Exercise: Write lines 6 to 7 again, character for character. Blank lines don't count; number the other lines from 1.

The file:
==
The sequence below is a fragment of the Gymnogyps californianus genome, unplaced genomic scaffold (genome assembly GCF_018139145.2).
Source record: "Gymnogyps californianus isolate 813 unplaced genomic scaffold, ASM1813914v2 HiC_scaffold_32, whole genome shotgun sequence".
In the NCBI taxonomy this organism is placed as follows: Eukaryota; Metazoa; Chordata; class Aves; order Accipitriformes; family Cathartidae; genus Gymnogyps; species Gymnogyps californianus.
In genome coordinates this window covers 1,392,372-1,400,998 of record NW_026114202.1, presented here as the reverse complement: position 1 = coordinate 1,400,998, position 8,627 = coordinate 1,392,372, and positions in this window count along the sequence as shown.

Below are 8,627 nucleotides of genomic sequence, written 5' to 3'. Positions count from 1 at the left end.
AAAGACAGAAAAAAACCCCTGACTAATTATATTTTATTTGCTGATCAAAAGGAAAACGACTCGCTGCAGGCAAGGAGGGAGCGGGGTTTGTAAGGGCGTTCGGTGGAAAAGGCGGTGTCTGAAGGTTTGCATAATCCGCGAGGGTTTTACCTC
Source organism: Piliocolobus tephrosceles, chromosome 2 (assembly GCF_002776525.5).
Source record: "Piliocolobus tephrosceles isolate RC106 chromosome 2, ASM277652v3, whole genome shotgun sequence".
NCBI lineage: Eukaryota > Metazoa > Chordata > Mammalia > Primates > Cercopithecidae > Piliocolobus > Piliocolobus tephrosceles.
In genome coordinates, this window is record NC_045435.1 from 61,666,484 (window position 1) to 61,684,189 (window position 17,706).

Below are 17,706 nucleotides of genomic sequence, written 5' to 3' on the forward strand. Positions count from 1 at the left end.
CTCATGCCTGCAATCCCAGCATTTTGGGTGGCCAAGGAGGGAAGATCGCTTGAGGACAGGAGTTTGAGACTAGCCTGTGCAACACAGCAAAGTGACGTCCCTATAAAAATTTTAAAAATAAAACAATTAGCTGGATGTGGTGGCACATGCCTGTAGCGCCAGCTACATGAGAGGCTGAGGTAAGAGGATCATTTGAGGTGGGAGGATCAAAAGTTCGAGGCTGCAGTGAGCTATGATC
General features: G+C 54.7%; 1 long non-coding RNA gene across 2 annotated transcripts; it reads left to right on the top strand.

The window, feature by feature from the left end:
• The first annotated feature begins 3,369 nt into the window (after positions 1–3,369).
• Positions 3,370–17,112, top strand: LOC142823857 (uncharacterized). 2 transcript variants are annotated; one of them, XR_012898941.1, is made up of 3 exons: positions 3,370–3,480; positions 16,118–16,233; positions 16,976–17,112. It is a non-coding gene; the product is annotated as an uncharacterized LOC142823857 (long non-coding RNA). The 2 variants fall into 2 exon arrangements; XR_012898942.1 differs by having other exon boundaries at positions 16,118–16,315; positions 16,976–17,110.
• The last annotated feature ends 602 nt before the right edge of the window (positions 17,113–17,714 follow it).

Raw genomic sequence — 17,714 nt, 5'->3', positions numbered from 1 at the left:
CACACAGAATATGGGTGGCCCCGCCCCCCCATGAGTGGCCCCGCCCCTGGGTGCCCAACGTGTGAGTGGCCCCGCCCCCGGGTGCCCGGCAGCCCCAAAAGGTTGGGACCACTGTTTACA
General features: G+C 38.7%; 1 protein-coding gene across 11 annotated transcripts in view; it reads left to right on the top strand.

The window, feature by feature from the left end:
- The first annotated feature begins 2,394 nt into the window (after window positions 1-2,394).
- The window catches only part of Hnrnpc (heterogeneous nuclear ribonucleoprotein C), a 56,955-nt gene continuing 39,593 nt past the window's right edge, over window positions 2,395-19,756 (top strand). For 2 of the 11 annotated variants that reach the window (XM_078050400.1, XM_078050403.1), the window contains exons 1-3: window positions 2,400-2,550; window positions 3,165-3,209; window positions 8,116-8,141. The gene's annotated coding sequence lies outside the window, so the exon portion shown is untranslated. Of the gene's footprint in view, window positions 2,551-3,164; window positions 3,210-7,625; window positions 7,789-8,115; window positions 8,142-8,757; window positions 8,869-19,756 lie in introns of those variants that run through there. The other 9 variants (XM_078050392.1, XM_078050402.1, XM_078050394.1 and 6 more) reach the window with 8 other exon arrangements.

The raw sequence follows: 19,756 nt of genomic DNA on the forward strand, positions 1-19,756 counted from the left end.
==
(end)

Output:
AAAGACAGAAAAAAACCCCTGACTAATTATATTTTATTTGCTGATCAAAAGGAAAACGACTCGCTGCAGGCAAGGAGGGAGCGGGGTTTGTAAGGGCGTTCGGTGGAAAAGGCGGTGTCTGAAGGTTTGCATAATCCGCGAGGGTTTTACCTC
Source organism: Piliocolobus tephrosceles, chromosome 2 (assembly GCF_002776525.5).